Before he vanished into thin air – some sources say he stays in Mombasa – Peter Alfred Ndakwe became the architect of a Kenyan pyramid scheme that went down with Sh1.9 billion of investors money.
But Ndakwe was never arrested and his loot ended up in two offshore companies – Sun Jopkins SA and Pentkinson SA which in turn owned 11 local companies that legally operated in Kenya and bought properties.
That Ndakwe has been able to enjoy proceeds of his crime also echoes the case of Mungiki millionaires.
When Mungiki gangs were at their peak, they managed to infiltrate both the police and intelligence systems and it took only a special squad to annihilate the group and its ring-readers.
But before that, Mungiki had perfected the art of state capture by controlling the multi-billion Matatu business, the real estate security in Nairobi’s Eastlands and would dare anyone to report to police.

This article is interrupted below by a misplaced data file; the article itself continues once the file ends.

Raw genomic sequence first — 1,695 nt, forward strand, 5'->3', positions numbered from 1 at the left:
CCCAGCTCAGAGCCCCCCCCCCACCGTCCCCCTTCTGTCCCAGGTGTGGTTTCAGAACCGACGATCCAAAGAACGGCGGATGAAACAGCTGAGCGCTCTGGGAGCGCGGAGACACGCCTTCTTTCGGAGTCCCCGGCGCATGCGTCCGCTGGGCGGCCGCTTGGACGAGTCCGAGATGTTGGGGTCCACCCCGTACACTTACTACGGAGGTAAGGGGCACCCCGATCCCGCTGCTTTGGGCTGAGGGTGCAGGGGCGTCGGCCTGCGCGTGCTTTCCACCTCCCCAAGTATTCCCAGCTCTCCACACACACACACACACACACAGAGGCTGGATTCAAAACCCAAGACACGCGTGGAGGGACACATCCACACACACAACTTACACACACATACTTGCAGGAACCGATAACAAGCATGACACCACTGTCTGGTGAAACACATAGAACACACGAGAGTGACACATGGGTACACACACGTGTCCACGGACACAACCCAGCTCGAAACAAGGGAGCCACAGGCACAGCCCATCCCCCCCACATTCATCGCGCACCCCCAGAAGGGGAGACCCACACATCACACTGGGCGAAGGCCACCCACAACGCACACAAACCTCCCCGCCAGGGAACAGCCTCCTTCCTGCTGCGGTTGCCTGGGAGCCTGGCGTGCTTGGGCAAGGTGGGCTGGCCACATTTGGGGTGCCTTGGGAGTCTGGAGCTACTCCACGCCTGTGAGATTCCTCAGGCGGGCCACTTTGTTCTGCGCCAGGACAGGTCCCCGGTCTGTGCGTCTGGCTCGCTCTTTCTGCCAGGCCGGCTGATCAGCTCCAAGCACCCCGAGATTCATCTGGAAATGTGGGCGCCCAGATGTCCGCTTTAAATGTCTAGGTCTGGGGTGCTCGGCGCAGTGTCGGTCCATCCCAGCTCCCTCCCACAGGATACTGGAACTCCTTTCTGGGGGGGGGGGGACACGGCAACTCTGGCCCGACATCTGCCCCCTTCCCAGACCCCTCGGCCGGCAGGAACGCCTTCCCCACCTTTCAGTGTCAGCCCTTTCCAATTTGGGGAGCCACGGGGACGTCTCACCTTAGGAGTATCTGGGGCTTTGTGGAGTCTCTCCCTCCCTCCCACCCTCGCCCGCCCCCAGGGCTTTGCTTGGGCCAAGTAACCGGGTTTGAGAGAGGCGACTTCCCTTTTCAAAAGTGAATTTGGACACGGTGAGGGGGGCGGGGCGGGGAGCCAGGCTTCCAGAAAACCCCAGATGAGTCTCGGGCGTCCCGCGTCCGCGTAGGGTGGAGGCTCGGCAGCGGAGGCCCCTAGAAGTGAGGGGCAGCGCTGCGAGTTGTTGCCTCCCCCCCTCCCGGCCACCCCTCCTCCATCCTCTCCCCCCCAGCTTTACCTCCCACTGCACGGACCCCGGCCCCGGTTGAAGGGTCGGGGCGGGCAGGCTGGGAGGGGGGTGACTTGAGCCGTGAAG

Today, some remnants of the gangs are in boda boda business where they have formed networks that harass anyone who threatens them.
Last week, they boda boda gangs torched a matatu plying the Rongai route that had knocked a rider forcing the police to arrest 23 of them and warn that the State would crack-down on them.
In the matatu business, some of the gangs still control routes and make it hard for new entrants to join the market by working with the police and county askaris to harass them.
When the Sh5 billion health scandal emerged – or rather when the draft leaked – it emerged that one of the company that was doing business with the government belonged to the Chairman of Ethics and anti-Corruption Commission, Phillip Kinisu.